Figure 1. A high-fidelity 3-D tractography of the left ventricle heart muscle fibers of a mouse from Amsterdam Ph.D. researcher Gustav Strijkers.
Figure 2. A high-quality MR abdominal image of a pregnant Sprague Dawley rat showing multiple embryonic implants, from Sydney Imaging Core Research Facility.
Figure 3. A PET-MR whole body image of an eight-week-old BALB/c mouse showing a CT26 xenograft tumor from Centre Georges François Leclerc centre in France.
June 7, 2019 — The Amsterdam University Medical Center has won MR Solutions’ Image of the Year 2019 award for the best molecular research image. Preclinical image submissions came in from most of MR Solutions’ users across the world. The winners, which were presented at the International Society for Magnetic Resonance in Medicine (ISMRM) conference, May 11-16 in Montreal, QC, Canada, were chosen by a panel of leading academics who examined images from magnetic resonance imaging (MRI), positron emission tomography (PET) or computed tomography (CT) – or a combination of imaging modalities.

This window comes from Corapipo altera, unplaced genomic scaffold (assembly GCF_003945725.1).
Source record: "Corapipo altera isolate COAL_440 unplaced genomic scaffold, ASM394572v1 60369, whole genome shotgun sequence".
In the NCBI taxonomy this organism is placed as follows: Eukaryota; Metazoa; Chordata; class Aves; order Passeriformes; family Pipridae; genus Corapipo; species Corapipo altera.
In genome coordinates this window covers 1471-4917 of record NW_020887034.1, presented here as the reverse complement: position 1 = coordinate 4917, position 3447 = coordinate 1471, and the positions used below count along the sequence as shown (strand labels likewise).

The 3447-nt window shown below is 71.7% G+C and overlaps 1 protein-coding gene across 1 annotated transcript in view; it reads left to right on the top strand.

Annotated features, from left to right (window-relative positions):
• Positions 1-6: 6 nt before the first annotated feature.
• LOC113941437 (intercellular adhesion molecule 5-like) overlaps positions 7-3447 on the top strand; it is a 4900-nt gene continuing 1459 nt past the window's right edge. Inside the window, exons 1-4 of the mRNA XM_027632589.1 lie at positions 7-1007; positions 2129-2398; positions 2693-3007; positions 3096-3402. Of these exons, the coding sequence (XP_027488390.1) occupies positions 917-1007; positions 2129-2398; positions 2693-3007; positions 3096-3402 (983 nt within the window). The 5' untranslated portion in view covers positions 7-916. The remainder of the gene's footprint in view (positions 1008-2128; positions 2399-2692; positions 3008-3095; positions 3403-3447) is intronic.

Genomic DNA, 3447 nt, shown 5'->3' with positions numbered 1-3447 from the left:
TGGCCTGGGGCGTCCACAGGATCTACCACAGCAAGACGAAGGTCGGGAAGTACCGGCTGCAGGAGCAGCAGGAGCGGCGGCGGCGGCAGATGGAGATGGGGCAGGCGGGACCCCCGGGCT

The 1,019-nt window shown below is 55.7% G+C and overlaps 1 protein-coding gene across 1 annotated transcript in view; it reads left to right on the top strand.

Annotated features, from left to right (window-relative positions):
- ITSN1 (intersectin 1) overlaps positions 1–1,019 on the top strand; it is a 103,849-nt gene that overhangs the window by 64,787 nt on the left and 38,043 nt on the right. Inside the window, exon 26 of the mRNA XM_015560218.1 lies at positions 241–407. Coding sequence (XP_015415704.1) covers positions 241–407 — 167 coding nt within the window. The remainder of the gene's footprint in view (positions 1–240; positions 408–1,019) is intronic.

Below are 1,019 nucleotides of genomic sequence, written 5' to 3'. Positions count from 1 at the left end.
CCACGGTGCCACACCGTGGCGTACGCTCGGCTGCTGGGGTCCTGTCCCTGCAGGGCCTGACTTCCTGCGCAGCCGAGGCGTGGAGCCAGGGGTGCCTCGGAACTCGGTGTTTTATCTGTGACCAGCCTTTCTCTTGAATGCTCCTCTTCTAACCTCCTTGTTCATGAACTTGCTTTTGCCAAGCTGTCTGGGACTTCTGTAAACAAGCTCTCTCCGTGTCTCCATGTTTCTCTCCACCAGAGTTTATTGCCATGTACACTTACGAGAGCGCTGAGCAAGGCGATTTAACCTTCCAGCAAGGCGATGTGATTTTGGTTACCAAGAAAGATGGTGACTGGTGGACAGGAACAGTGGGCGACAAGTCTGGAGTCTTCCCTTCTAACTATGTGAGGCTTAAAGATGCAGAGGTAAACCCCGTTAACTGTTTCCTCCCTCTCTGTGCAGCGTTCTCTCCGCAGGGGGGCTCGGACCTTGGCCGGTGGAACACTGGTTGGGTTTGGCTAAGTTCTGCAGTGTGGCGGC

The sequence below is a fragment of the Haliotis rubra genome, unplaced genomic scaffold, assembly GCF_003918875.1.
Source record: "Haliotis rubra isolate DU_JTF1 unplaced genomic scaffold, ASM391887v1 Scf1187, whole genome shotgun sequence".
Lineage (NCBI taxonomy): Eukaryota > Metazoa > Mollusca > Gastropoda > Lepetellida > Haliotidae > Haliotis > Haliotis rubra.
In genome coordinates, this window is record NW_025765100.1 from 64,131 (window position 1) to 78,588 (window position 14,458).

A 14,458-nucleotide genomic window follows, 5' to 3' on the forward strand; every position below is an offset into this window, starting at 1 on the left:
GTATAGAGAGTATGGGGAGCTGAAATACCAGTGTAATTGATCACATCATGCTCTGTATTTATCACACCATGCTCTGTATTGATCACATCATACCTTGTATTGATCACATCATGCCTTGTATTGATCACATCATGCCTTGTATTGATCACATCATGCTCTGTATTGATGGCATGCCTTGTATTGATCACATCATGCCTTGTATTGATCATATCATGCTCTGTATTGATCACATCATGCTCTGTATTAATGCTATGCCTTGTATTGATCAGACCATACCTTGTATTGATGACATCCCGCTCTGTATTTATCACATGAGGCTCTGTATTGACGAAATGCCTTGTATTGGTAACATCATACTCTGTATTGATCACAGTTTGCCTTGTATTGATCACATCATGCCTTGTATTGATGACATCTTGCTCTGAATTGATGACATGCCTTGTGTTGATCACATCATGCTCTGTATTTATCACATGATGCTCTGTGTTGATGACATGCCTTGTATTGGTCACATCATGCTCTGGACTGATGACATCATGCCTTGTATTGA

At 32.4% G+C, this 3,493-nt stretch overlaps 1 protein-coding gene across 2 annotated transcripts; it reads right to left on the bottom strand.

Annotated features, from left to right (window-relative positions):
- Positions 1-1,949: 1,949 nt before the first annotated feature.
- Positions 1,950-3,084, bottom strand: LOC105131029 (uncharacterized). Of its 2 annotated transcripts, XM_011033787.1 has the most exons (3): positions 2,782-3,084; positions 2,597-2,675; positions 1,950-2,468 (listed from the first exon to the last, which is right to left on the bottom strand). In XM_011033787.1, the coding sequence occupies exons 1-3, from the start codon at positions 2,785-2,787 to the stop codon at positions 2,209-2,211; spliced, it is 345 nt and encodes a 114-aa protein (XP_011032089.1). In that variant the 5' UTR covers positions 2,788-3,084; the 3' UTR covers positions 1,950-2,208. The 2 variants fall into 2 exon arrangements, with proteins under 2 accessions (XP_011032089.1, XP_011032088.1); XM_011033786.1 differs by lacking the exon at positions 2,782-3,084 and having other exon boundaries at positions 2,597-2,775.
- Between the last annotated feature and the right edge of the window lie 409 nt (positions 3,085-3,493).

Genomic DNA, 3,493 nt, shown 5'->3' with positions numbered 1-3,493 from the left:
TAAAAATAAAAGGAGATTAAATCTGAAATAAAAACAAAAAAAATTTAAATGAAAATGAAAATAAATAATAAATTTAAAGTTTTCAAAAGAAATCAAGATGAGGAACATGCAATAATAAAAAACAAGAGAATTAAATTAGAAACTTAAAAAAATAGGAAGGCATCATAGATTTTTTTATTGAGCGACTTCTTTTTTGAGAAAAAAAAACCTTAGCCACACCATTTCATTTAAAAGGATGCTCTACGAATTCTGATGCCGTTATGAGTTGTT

The winning submission was carried out by Amsterdam Ph.D. researcher Gustav Strijkers. This technique was used in cardiac research to produce a high-fidelity 3-D tractography of the left ventricle heart muscle fibers of a mouse (figure 1). The exceptional quality and accuracy of the cardiomyopathy research significantly advances the preclinical imaging sector in the battle to better understand heart muscle disease and treatment.
The submission from Sydney Imaging Core Research Facility came a close second place for the high-quality MR abdominal image of a pregnant Sprague Dawley rat (figure 2). The resulting image showed multiple embryonic implants and was ranked for image clarity, research interpretation and understanding.
The third place submission by the Centre Georges François Leclerc centre in France was a PET-MR whole body image of an eight-week-old BALB/c mouse showing a CT26 xenograft tumor (figure 3). This displayed a clear breakdown of the metabolic, hypoxic and necrotic regions of the tumor. Additional axial images showed further localized information on the high and low uptake areas of 18F-FMISO using a 2T signal.
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